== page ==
Go to the Globe and Mail homepage

Jump to main navigationJump to main content

(Getty Images/iStockphoto)
(Getty Images/iStockphoto)

NUMBER CRUNCHER

Twenty stocks expected to grow their dividends Add to ...

Craig McGee is a senior consultant at Morningstar Canada.

What we’re looking for

In today’s slow-growth and low-but-stable interest rate environment, investors who search out strong and established companies that have expected dividend growth could be rewarded as they get paid to wait.

I searched the CPMS Canadian and U.S. Dividend Growth model portfolios for 20 stocks that fit the theme. These models seek to buy profitable companies that are growing their dividends. The strategies also emphasize high dividend yields and cash flow while maintaining lower payout ratios.

The screen

Specifically, I found the 10 stocks from each Canadian and U.S. portfolio with the highest expected yields and displayed the following metrics along with them:

  • dividend change over the next four quarters versus the trailing four quarters;
  • dividend change over the trailing four quarters versus the prior four quarters;
  • return on equity for the trailing four quarters;
  • payout ratio using expected dividends as a percentage of the current year’s consensus earnings;
  • five-year price beta – measured against the TSX composite for Canadian stocks and the S&P 500 for U.S. stocks (a figure less than one signals the stock is less volatile than the benchmark).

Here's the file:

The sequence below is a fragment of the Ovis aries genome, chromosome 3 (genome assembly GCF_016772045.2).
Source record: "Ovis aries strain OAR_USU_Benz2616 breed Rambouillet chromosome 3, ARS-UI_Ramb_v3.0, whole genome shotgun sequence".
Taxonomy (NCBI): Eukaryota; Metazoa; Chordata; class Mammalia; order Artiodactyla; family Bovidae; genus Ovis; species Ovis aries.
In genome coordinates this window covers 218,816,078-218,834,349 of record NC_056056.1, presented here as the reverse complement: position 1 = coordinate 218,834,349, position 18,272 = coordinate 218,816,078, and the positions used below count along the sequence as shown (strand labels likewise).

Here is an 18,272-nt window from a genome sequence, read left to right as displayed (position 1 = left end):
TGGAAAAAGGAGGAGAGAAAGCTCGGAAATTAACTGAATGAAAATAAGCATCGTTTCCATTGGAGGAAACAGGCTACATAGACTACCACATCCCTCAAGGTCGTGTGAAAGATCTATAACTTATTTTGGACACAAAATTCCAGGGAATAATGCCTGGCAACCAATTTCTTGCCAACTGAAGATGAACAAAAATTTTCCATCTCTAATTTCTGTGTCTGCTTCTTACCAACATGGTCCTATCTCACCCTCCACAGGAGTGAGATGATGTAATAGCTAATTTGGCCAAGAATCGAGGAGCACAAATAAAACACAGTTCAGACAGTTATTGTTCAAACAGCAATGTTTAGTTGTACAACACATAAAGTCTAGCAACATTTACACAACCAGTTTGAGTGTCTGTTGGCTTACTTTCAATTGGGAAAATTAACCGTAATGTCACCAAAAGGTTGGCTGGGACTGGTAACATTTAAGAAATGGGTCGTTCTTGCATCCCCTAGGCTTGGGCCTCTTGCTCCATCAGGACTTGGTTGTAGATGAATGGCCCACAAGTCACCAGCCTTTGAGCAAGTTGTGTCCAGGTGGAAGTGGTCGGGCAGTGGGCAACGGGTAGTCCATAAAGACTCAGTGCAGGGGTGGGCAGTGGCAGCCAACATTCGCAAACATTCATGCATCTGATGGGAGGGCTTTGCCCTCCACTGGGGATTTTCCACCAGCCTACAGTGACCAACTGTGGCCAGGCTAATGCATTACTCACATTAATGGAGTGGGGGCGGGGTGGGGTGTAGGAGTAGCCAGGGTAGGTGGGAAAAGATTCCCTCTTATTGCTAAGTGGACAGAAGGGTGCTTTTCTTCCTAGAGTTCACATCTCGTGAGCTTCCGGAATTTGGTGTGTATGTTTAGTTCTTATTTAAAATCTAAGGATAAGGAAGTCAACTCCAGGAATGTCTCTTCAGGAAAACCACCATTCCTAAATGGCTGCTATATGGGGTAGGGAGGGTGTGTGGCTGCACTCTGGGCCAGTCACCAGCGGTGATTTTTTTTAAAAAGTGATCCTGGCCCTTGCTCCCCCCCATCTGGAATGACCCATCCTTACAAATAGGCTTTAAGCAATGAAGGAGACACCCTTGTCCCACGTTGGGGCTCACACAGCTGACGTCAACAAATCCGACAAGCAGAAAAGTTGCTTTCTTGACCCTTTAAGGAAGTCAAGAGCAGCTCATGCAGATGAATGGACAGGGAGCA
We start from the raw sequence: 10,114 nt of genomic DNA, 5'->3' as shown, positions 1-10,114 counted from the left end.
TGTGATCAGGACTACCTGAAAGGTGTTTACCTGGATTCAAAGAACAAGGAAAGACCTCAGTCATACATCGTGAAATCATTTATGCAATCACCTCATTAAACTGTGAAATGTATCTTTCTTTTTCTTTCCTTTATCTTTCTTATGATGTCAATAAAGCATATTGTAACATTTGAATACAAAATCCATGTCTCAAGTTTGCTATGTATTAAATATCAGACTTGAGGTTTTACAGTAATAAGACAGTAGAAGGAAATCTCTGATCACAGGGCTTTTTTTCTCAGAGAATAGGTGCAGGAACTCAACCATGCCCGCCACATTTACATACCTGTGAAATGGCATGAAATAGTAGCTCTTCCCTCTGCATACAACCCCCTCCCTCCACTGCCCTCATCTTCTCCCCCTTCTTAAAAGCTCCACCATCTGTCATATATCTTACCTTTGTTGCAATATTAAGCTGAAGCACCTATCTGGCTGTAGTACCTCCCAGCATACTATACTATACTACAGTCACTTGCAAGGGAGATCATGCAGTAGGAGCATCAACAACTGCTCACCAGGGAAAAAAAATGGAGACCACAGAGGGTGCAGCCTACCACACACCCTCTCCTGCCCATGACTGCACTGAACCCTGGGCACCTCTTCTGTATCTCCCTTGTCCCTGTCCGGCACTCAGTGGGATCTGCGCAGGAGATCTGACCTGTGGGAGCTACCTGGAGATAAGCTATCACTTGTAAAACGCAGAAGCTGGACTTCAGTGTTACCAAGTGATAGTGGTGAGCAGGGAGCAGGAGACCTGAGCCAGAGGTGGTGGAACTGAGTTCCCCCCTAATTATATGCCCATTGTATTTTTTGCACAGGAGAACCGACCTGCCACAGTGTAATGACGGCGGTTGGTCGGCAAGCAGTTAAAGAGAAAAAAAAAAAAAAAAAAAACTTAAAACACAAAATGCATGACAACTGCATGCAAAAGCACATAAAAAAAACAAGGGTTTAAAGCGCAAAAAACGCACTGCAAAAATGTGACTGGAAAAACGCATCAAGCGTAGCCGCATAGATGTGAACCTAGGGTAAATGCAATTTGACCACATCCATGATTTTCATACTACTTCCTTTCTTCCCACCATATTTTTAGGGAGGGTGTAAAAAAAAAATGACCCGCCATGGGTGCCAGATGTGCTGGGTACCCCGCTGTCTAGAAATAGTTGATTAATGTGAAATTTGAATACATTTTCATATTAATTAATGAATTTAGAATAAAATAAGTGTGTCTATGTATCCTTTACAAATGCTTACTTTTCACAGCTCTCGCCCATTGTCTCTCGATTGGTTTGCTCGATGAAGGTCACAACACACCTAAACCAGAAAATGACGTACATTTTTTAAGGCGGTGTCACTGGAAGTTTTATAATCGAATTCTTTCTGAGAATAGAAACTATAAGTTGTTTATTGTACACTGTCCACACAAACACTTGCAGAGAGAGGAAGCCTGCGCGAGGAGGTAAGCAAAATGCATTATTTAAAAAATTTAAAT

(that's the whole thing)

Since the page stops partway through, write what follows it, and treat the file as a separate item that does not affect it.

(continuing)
More about Morningstar

Morningstar Inc. provides independent investment research in North America, Europe, Australia and Asia. Its research tool, Morningstar CPMS, provides quantitative North American equity research and portfolio analysis to institutional clients and financial advisers.

CPMS data cover more than 95 per cent of the investable North American stock market. With more than 110 equity and credit analysts, Morningstar has one of the largest independent institutional equity research teams in the world.

What we found

By combining the two portfolios and rebalancing each with a 50-per-cent weight every year, the model would have generated an annualized total return of 13.5 per cent since the start of 1994, while a combined benchmark (50 per cent TSX, 50 per cent S&P 500) would have posted a total return of 8.6 per cent. (All returns in Canadian dollars.) Over the past five years, the strategy would have returned 18.6 per cent versus the blended benchmark at 16.1 per cent.

Be sure to do further research before investing in any of the stocks shown here.

North American dividend growth screen

Follow us on Twitter: @GlobeInvestor

In the know

Most popular videos »

Highlights

More from The Globe and Mail

Most popular